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Ruth Bader Ginsburg walks in a hallway after US President Donald Trump's inauguration.
Reuters/Win McNamee
She can do 20 pushups, and not on her knees.

Ruth Bader Ginsberg works out with a personal trainer two hours a week so she can do everything her own damn self

Katherine Ellen Foley
By Katherine Ellen Foley

Health and science reporter

Ruth Bader Ginsberg wants to make sure she can defend civil liberties as long as physically possible.

The consistently liberal Supreme Court justice is 83—older than the other justices by three years. When US President Donald Trump nominated conservative judge Neil Gorsuch to fill the late Antonin Scalia’s position, many Americans started fretting about RBG’s health. Should she fall ill or become unable to do her job, the Supreme Court will likely swing right once more, a particular concern for liberals if Trump tries to overturn Roe v. Wade, as he says he will.

Luckily, though, Ginsberg is in better shape than most 83-year-olds (and possibly most people), according to Politico. Twice a week, RBG meets with Bryant Johnson, a 52-year-old ex-military personal trainer, who guides her through an hour-long workout consisting of some cardio, followed by three sets of 10 to 13 reps of weight training for her whole body—including pushups, which she does without the use of her knees, according to Johnson. She also does single-leg squats, and a standing maneuver where she throws a medicine ball to Johnson before sitting down and catching it—an exercise essential to allowing her to use the bathroom on her own, apparently.

There’s never actually a point when you’re too old to work out. In fact, you should work out for as long as you possibly can to help you in your daily life, as long as you don’t have any underlying conditions, says Karen Smith, a dietician at Barnard Medical Center and personal trainer. Without regular exercise, activities like walking up or getting laundry can become impossible, and even dangerous, to do alone. “It’s really important to incorporate balance exercises, which can reduce the risk of falls, and strength training exercises, which help maintain healthy bones and may reduce the risk of fracture,” Smith says. Our bones naturally become more porous and brittle over time—especially in women. Most people don’t notice these changes until they fall and break a bone in an accident that previously would have only caused bruising. Fortunately, though, exercise puts a healthy strain on bones which can slow the osteoporosis process.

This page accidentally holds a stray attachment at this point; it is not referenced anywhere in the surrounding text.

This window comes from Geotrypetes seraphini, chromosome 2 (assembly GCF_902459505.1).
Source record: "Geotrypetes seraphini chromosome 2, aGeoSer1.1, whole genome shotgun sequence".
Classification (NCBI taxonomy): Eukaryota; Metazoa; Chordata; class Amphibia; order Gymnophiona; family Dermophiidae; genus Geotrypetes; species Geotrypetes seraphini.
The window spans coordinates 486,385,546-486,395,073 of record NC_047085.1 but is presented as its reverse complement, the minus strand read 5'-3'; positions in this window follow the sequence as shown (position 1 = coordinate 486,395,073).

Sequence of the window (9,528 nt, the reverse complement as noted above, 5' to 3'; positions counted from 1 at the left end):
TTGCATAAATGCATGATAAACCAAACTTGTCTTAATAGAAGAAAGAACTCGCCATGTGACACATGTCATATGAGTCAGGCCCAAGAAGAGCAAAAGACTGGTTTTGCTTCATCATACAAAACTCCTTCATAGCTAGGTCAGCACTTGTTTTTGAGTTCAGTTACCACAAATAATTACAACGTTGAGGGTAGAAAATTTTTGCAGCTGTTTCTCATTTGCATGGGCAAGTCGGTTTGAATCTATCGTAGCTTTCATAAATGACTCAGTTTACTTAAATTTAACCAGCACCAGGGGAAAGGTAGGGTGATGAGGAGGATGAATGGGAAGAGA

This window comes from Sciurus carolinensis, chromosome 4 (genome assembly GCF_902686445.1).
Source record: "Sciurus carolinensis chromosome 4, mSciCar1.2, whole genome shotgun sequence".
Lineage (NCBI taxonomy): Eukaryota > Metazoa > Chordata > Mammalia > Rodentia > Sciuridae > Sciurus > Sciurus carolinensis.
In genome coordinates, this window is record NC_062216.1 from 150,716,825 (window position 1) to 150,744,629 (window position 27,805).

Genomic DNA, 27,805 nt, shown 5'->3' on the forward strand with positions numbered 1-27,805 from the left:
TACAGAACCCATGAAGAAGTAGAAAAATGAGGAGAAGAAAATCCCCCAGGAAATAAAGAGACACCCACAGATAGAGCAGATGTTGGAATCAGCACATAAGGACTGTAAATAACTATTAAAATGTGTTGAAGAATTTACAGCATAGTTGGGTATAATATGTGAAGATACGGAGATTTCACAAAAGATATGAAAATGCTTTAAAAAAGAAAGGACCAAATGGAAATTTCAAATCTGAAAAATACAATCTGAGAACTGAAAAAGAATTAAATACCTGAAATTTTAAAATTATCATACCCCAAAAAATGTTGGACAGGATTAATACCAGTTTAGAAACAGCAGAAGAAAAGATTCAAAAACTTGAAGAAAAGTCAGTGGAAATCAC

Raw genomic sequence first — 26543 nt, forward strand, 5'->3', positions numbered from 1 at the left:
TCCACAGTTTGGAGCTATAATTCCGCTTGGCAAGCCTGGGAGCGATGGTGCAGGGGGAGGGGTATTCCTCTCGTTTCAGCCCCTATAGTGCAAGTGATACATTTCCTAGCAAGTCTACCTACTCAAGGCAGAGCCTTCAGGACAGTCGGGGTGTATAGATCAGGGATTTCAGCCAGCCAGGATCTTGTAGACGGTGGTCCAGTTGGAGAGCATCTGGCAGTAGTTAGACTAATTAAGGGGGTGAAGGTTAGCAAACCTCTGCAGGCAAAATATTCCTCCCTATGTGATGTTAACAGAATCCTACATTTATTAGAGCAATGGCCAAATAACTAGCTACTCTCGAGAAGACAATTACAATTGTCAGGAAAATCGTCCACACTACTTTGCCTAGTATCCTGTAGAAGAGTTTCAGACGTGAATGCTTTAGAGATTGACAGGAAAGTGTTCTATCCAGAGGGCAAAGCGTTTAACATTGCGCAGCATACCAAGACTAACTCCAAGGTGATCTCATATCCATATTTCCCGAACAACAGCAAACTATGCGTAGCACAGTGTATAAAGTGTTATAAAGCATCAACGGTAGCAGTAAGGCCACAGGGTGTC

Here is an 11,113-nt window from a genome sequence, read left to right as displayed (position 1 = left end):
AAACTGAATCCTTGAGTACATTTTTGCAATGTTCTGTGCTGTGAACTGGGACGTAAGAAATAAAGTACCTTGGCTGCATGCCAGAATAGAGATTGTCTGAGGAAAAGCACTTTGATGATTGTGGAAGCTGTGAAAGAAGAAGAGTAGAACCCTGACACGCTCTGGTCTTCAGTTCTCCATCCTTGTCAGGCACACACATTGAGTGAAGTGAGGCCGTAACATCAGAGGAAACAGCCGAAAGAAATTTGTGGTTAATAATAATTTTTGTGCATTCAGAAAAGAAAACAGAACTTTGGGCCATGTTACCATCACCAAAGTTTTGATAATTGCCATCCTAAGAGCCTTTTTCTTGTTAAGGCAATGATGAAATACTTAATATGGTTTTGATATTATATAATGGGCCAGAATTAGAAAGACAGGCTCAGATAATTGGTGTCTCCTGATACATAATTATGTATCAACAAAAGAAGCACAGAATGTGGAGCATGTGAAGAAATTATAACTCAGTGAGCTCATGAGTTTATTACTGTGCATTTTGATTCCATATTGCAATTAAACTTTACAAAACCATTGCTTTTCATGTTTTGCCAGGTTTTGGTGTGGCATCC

Last year, one 85-year-old completed (paywall) a full marathon—26.2 miles (about 42 km) in under four hours. And although Ginsberg’s workouts with Johnson have been a regular part of her life for a while now—indeed, she says her relationship with him is one of the most important in her lifeit’s never too late to start working out. John Schultz, an 84-year-old runner from Delaware, only started running when he was 60. According to a local papers, Schultz missed the bus coming home from work and decided to walk home until he realized jogging was faster. “What if I could just keep doing it?” he said. (He passed away last year after being hit by a car crossing the street—notably, not while running.)

So even though the notorious RBG may be getting up there in age, she’s at least making sure she takes care of herself to keep working her judicial bench at full capacity. When asked by Politico if President Trump, who is 70 years old and greatly enjoys fast food (paywall), could complete his workout, Johnson declined to comment.

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